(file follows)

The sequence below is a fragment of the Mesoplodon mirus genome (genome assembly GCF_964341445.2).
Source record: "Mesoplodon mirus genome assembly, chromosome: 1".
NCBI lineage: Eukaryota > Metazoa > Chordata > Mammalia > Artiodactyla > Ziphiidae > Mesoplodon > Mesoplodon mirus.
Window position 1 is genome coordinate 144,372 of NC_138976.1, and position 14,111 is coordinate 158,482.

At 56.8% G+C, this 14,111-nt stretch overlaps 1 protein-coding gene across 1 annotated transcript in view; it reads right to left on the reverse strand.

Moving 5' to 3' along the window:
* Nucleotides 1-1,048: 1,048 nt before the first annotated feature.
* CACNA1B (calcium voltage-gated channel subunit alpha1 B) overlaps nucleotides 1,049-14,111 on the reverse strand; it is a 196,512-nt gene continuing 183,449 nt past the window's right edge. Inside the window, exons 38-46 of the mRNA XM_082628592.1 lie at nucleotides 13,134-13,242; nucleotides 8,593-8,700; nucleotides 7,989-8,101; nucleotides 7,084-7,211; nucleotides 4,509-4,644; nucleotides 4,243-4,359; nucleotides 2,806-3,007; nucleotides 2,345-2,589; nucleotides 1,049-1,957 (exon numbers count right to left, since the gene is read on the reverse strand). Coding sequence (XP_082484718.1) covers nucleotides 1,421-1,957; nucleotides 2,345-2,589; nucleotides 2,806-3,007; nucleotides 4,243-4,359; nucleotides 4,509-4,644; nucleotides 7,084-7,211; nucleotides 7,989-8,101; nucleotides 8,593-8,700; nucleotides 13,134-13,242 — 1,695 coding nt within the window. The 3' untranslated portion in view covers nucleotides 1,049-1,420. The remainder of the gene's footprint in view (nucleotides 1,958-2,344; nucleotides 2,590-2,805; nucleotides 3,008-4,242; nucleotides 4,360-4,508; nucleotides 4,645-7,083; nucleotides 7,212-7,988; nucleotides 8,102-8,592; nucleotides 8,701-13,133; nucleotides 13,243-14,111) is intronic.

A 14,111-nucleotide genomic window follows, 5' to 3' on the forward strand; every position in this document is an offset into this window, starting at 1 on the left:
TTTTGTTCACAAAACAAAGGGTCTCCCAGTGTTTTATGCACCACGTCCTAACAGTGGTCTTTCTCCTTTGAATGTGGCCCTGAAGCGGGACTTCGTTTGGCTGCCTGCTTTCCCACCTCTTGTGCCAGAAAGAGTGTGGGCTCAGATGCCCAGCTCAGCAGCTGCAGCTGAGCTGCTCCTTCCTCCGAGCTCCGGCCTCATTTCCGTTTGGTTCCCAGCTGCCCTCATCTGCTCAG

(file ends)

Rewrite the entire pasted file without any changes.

The sequence below is a fragment of the Mesoplodon mirus genome (genome assembly GCF_964341445.2).
Source record: "Mesoplodon mirus genome assembly, chromosome: 1".
NCBI lineage: Eukaryota > Metazoa > Chordata > Mammalia > Artiodactyla > Ziphiidae > Mesoplodon > Mesoplodon mirus.
Window position 1 is genome coordinate 144,372 of NC_138976.1, and position 14,111 is coordinate 158,482.

At 56.8% G+C, this 14,111-nt stretch overlaps 1 protein-coding gene across 1 annotated transcript in view; it reads right to left on the reverse strand.

Moving 5' to 3' along the window:
* Nucleotides 1-1,048: 1,048 nt before the first annotated feature.
* CACNA1B (calcium voltage-gated channel subunit alpha1 B) overlaps nucleotides 1,049-14,111 on the reverse strand; it is a 196,512-nt gene continuing 183,449 nt past the window's right edge. Inside the window, exons 38-46 of the mRNA XM_082628592.1 lie at nucleotides 13,134-13,242; nucleotides 8,593-8,700; nucleotides 7,989-8,101; nucleotides 7,084-7,211; nucleotides 4,509-4,644; nucleotides 4,243-4,359; nucleotides 2,806-3,007; nucleotides 2,345-2,589; nucleotides 1,049-1,957 (exon numbers count right to left, since the gene is read on the reverse strand). Coding sequence (XP_082484718.1) covers nucleotides 1,421-1,957; nucleotides 2,345-2,589; nucleotides 2,806-3,007; nucleotides 4,243-4,359; nucleotides 4,509-4,644; nucleotides 7,084-7,211; nucleotides 7,989-8,101; nucleotides 8,593-8,700; nucleotides 13,134-13,242 — 1,695 coding nt within the window. The 3' untranslated portion in view covers nucleotides 1,049-1,420. The remainder of the gene's footprint in view (nucleotides 1,958-2,344; nucleotides 2,590-2,805; nucleotides 3,008-4,242; nucleotides 4,360-4,508; nucleotides 4,645-7,083; nucleotides 7,212-7,988; nucleotides 8,102-8,592; nucleotides 8,701-13,133; nucleotides 13,243-14,111) is intronic.

A 14,111-nucleotide genomic window follows, 5' to 3' on the forward strand; every position in this document is an offset into this window, starting at 1 on the left:
TTTTGTTCACAAAACAAAGGGTCTCCCAGTGTTTTATGCACCACGTCCTAACAGTGGTCTTTCTCCTTTGAATGTGGCCCTGAAGCGGGACTTCGTTTGGCTGCCTGCTTTCCCACCTCTTGTGCCAGAAAGAGTGTGGGCTCAGATGCCCAGCTCAGCAGCTGCAGCTGAGCTGCTCCTTCCTCCGAGCTCCGGCCTCATTTCCGTTTGGTTCCCAGCTGCCCTCATCTGCTCAG